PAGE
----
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Sexual Harassment: the Wrongfully Accused


Federal and state laws protect employees from harassment because of sex in the workplace. As a result, almost all employers today have policies that

  • prohibit sexual harassment

  • encourage employees to complain about sexual harassment;

  • provide for prompt investigations into sexual harassment complaints; and

  • result in "corrective action" against the accused.

In many cases, corrective action means immediate termination of the accused.

What happens if the accusation is not true? Given the million dollar verdicts obtained by victims of sexual harassment today, most employers take no chances. They opt for firing the accused, who has limited rights under federal and state laws. This, however, is beginning to change.

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A recent case in Wisconsin illustrates what can happen when the wrongfully accused fights back.  The case is Mackenzie v. Miller Brewing Company.  This is what happened: 

  • A male manager told a female co-worker about a racy Seinfeld episode.  In the story Jerry forgot the name of his date. Her named rhymed with a female body part. He eventually remembered that his date's name was Dolores.

  • The female co-worker "didn't get it," so the male showed her the body part in an anatomically correct dictionary. She later complained to his supervisor that she was offended. He apologized. Company attorneys questioned him and the company fired him two hours later. He filed suit and a jury returned a verdict in his favor and against the company, the female co-worker and his supervisor, for over $27,000,000. 
  • What really happened? The jury (10 women, 2 men) did not believe that the female co-worker was actually offended by the Seinfeld discussion. Instead, the jury found that she had made similar and more graphic references at work; and
  • She had learned that she would soon report to him and did not want to do that. Moreover, the supervisor that she convinced to fire McKenzie had earlier intentionally interfered with his ability to obtain a promotion by telling upper management that he was not suitable for promotion, then lied to McKenzie about it.

The jury based its award on some unique features of Wisconsin law and the facts of this particular case.  However, the huge verdict received massive media coverage. As a result, most employers believe that they must respect the rights of the accused.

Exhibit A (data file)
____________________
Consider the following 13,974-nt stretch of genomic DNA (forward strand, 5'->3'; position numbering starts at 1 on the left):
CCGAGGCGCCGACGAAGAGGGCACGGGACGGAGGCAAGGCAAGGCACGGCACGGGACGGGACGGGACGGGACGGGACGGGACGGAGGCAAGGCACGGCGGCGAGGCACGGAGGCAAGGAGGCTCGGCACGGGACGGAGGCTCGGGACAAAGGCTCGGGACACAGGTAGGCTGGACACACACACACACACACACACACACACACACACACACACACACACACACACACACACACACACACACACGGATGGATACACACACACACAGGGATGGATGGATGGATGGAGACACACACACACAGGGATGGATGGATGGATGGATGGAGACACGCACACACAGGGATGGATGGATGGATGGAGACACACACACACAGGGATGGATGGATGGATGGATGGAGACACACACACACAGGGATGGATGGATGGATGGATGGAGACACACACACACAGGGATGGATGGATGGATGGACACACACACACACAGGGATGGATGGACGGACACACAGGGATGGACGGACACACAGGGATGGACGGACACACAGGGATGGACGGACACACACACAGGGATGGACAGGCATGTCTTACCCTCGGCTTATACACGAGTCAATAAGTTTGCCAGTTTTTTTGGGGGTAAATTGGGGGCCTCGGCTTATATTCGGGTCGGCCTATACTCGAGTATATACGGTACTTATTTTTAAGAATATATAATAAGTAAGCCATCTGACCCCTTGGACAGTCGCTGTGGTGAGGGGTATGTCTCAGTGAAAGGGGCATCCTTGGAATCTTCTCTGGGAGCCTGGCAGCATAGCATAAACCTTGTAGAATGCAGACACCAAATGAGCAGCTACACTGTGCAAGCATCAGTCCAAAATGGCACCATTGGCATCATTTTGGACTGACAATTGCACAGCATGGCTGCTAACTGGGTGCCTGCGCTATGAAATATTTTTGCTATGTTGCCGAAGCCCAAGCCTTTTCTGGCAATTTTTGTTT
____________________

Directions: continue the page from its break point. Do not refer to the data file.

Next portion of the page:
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What are those rights? In Ohio, the accused has the right:

  • to be free from discrimination. An employer cannot punish the accused more harshly than someone outside of the accused's protected class. In other words, if the accused is a 50-year-old manager and the owner has condoned the same or similar behavior by his young son, the owner must treat the 50-year-old manager the same way.
  • to a thorough investigation.  An employer cannot conduct a "Kangaroo Court" without risking a jury second guessing what the employer might have found if it had looked at all of the facts.
  • a good-faith basis for believing that the allegations are true before taking adverse employment action, at least if the employee can point to a "just cause" employment contract. In Ohio, the employer's policies and conduct can give rise to such a contract.
  • to be free from defamation. An employer should not publish a damaging investigation report to anyone other than those who have a "need to know" the results.
  • to give consent to an investigation by an outside agency before the employer can use the agency; and
  • to see the report compiled by an outside agency if it is used adversely against him or her. This right does not exist, however, with respect to investigations conducted in-house by the employer.

The rights of the accused are still in their infancy and have a long way to go before they are fully developed. For now, employers have a clearer duty to protect employees from harassment, which carries far greater penalties if it is breached. Therefore, employers will probably continue to err on the side of terminating the harassed.

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What should you do if you are wrongfully accused of harassment? We suggest that you:

  1. Hire experienced employment counsel.
  2. Insist on a thorough investigation.  Object strenuously to witch hunts;
  3. Ask to see evidence or other support for a "good faith belief" that the accused engaged in sexual harassment or other inappropriate conduct;
  4. Disclosure of the allegations only on a "need to know" basis;
  5. Investigative safeguards free from an investigator with a bias or a personal axe to grind; and
  6. Punishment that fits the crime, evenly applied.

Will the laws protect you against a wrongful accusation?  Not always.  However, the Wall Street Journal recently reported that a former branch manager at the Salomon Smith Barney unit of Citigroup Inc. won an arbitration award of more than $1.9 million against the securities firm after he was ousted amid allegations of sex discrimination.  According to the article, the arbitrator found that the company had used the complaint of harassment as a pretext to terminate the manager because of his age.

If you are accused of sexual harassment, know your rights. Fortney & Klingshirn has successfully represented hundreds of Cleveland, Akron and Northeast Ohio individuals and employers in sexual harassment and other employment matters. Contact us to see if we can help you.

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MEL - My Employment Lawyer


Neil E. Klingshirn
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